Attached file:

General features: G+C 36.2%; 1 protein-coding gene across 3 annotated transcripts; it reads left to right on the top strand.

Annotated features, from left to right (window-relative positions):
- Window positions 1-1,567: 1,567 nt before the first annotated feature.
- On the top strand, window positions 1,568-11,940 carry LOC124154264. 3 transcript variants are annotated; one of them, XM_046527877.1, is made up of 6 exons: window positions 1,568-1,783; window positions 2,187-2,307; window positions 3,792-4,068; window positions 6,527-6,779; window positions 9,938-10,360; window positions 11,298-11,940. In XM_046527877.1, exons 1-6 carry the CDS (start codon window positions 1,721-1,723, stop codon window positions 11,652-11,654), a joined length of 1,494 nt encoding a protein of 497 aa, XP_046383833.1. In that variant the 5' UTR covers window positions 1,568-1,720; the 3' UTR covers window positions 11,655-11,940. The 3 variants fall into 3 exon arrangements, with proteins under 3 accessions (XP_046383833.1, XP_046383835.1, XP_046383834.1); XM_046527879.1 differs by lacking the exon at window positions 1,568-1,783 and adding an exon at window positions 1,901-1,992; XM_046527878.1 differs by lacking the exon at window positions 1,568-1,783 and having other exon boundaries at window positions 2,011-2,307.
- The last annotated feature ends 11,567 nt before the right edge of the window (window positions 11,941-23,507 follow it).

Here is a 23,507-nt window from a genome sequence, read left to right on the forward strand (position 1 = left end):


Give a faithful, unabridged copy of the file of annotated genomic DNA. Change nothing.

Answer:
General features: G+C 36.2%; 1 protein-coding gene across 3 annotated transcripts; it reads left to right on the top strand.

Annotated features, from left to right (window-relative positions):
- Window positions 1-1,567: 1,567 nt before the first annotated feature.
- On the top strand, window positions 1,568-11,940 carry LOC124154264. 3 transcript variants are annotated; one of them, XM_046527877.1, is made up of 6 exons: window positions 1,568-1,783; window positions 2,187-2,307; window positions 3,792-4,068; window positions 6,527-6,779; window positions 9,938-10,360; window positions 11,298-11,940. In XM_046527877.1, exons 1-6 carry the CDS (start codon window positions 1,721-1,723, stop codon window positions 11,652-11,654), a joined length of 1,494 nt encoding a protein of 497 aa, XP_046383833.1. In that variant the 5' UTR covers window positions 1,568-1,720; the 3' UTR covers window positions 11,655-11,940. The 3 variants fall into 3 exon arrangements, with proteins under 3 accessions (XP_046383833.1, XP_046383835.1, XP_046383834.1); XM_046527879.1 differs by lacking the exon at window positions 1,568-1,783 and adding an exon at window positions 1,901-1,992; XM_046527878.1 differs by lacking the exon at window positions 1,568-1,783 and having other exon boundaries at window positions 2,011-2,307.
- The last annotated feature ends 11,567 nt before the right edge of the window (window positions 11,941-23,507 follow it).

Here is a 23,507-nt window from a genome sequence, read left to right on the forward strand (position 1 = left end):